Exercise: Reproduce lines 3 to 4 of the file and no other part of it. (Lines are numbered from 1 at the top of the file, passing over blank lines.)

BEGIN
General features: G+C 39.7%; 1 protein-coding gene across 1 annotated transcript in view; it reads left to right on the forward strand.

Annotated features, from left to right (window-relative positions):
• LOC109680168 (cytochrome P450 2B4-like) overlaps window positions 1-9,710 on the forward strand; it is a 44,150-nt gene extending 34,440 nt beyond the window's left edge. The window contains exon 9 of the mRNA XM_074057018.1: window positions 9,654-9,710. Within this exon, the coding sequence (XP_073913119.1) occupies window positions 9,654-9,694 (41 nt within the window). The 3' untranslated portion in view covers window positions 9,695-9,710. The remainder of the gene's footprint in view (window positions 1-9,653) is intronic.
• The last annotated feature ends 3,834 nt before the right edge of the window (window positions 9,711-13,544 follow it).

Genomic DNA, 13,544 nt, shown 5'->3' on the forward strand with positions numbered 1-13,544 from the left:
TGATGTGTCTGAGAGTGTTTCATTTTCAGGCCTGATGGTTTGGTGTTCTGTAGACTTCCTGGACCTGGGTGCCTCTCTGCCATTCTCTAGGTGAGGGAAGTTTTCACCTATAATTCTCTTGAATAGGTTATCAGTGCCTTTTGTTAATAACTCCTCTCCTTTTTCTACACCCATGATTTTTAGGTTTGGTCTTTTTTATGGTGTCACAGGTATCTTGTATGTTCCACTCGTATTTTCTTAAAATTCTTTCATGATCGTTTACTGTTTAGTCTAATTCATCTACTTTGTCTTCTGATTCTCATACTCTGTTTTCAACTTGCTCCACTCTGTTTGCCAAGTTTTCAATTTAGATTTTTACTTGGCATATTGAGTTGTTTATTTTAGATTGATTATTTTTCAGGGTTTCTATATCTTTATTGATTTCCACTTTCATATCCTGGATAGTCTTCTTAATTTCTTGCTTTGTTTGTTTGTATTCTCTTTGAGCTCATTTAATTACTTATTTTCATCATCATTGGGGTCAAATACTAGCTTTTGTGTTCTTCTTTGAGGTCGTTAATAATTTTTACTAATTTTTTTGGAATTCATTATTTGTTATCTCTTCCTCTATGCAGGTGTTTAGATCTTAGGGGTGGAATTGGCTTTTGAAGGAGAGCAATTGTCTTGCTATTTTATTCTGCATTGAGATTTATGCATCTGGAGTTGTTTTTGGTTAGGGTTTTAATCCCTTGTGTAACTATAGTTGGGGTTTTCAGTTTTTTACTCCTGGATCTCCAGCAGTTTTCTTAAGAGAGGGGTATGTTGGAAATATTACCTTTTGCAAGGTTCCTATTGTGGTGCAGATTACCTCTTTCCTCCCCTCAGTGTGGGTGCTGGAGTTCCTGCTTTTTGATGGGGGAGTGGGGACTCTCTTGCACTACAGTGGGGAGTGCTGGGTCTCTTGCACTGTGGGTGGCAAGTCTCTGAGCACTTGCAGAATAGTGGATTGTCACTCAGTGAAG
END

• LOC109680168 (cytochrome P450 2B4-like) overlaps window positions 1-9,710 on the forward strand; it is a 44,150-nt gene extending 34,440 nt beyond the window's left edge. The window contains exon 9 of the mRNA XM_074057018.1: window positions 9,654-9,710. Within this exon, the coding sequence (XP_073913119.1) occupies window positions 9,654-9,694 (41 nt within the window). The 3' untranslated portion in view covers window positions 9,695-9,710. The remainder of the gene's footprint in view (window positions 1-9,653) is intronic.
• The last annotated feature ends 3,834 nt before the right edge of the window (window positions 9,711-13,544 follow it).